All fish are tragic

Of the many themes that emerge in MacIver’s work, food is a delightful surprise. She applies her keen sense of whimsy to delicate scenes of the elaborate pies, pastries, and breads that she encountered during her years in Paris.




Romantic Breakfast for Two, 1939, oil on canvas, 18 x 16 inches, Alexandre Gallery

A Miracle for Breakfast

Elizabeth Bishop (1911-1979)

At six o’clock we were waiting for coffee,
waiting for coffee and the charitable crumb
that was going to be served from a certain balcony
–like kings of old, or like a miracle.
It was still dark.  One foot of the sun
steadied itself on a long ripple in the river.

The first ferry of the day had just crossed the river.
It was so cold we hoped that the coffee
would be very hot, seeing that the sun
was not going to warm us; and that the crumb
would be a loaf each, buttered, by a miracle.
At seven a man stepped out on the balcony.

He stood for a minute alone on the balcony
looking over our heads toward the river.
A servant handed him the makings of a miracle,
consisting of one lone cup of coffee
and one roll, which he proceeded to crumb,
his head, so to speak, in the clouds–along with the sun.

Was the man crazy? What under the sun
was he trying to do, up there on his balcony!
Each man received one rather hard crumb
which some flicked scornfully into the river,
and, in a cup, one drop of the coffee.
Some of us stood around, waiting for the miracle.

I can tell you what I saw next; it was not a miracle.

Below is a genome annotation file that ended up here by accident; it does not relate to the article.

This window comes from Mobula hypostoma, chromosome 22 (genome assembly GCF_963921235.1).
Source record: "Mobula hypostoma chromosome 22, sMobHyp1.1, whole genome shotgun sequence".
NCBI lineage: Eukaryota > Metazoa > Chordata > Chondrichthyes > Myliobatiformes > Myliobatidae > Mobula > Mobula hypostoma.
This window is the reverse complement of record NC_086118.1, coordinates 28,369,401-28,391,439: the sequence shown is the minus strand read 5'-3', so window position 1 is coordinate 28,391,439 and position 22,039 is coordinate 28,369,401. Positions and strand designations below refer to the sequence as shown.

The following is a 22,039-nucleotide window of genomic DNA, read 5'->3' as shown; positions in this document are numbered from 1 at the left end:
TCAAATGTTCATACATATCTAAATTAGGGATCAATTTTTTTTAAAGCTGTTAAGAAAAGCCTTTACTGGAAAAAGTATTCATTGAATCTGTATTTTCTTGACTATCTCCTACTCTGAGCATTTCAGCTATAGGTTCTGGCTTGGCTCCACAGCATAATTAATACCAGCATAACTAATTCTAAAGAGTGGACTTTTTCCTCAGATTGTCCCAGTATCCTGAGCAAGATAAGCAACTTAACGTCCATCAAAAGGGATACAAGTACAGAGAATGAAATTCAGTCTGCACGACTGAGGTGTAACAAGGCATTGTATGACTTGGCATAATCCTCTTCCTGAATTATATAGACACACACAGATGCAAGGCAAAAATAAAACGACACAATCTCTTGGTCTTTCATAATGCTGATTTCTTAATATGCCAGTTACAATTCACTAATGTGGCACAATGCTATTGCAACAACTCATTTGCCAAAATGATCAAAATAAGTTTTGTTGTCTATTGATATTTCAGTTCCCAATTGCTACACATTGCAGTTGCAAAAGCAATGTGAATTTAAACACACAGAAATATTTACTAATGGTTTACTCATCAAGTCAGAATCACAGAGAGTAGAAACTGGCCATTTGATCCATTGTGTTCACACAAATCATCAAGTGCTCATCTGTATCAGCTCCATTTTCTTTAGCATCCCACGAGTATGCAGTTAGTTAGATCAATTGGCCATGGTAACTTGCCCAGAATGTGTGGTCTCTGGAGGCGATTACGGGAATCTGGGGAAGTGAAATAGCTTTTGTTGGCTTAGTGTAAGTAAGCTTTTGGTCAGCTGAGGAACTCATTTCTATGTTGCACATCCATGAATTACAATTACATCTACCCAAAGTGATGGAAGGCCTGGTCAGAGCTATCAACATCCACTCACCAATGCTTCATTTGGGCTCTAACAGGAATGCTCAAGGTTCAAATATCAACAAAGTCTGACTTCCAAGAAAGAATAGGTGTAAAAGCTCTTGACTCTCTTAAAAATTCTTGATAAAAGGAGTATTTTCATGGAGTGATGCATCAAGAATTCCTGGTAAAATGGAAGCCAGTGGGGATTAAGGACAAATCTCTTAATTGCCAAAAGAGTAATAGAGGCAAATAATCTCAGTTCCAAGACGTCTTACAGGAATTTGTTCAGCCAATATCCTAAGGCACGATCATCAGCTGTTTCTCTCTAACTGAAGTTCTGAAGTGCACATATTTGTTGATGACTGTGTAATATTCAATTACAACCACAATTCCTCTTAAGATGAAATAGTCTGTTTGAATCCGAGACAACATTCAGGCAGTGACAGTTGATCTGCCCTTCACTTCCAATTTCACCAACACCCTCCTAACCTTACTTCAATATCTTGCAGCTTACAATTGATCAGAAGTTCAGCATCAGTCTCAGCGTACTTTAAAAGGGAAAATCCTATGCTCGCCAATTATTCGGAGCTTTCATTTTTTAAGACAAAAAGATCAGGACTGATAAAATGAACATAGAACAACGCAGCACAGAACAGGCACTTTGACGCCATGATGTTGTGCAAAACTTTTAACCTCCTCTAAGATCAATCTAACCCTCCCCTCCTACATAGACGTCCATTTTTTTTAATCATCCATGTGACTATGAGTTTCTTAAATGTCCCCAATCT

A beautiful villa stood in the sun
and from its doors came the smell of hot coffee.
In front, a baroque white plaster balcony
added by birds, who nest along the river,
–I saw it with one eye close to the crumb–

and galleries and marble chambers.  My crumb
and mansion, made for me by a miracle,
through ages, by insects, birds, and the river
working the stone.  Every day, in the sun,
at breakfast time I sit on my balcony
with my feet up, and I drink gallons of coffee.

We licked up the crumb and swallowed the coffee.
A window across the river caught the sun
as if the miracle were working, on the wrong balcony.

While “A Miracle for Breakfast” pairs so wonderfully with the painting above, “Romantic Breakfast for Two,” I urge you to also look at them as two very separate works, produced by two different artists, but born of the same time in history (the poem was written in 1935, the painting completed in 1939). While both works reframe the everyday act of eating breakfast in a whimsical, exciting way, they are also both the product of artists who had lived through years of the Great Depression,  and well knew the experience of going hungry. In “A Miracle for Breakfast” Elizabeth Bishop is almost certainly reflecting on the bread lines that filled the country in 1935. Although there is a less clear connection to the Depression in MacIver’s work, there is no doubt that after a decade of national and personal hunger and financial strain, a set table of food is a loaded image. The way each artist deals with this subject matter in a different way is particularly interesting here, as both use a veil of mystery to frame what is otherwise a fairly intense reflection. For Bishop, this veil is the “miracle” of bread crumbs and drops of coffee, and for MacIver it is the “romance” of a breakfast for two.

The vast majority of MacIver’s paintings that include food, and all of the examples above, are from the 1960s, a time of abundance as she reached the height of her career. “Romantic Breakfast for Two” and “A Miracle for Breakfast” are both reminders of the scarcity of the Depression, and demonstrative of the ways both artists indirectly engaged with the fraught political and social climate of that age, through connecting with a universal, everyday element of human existence–breakfast.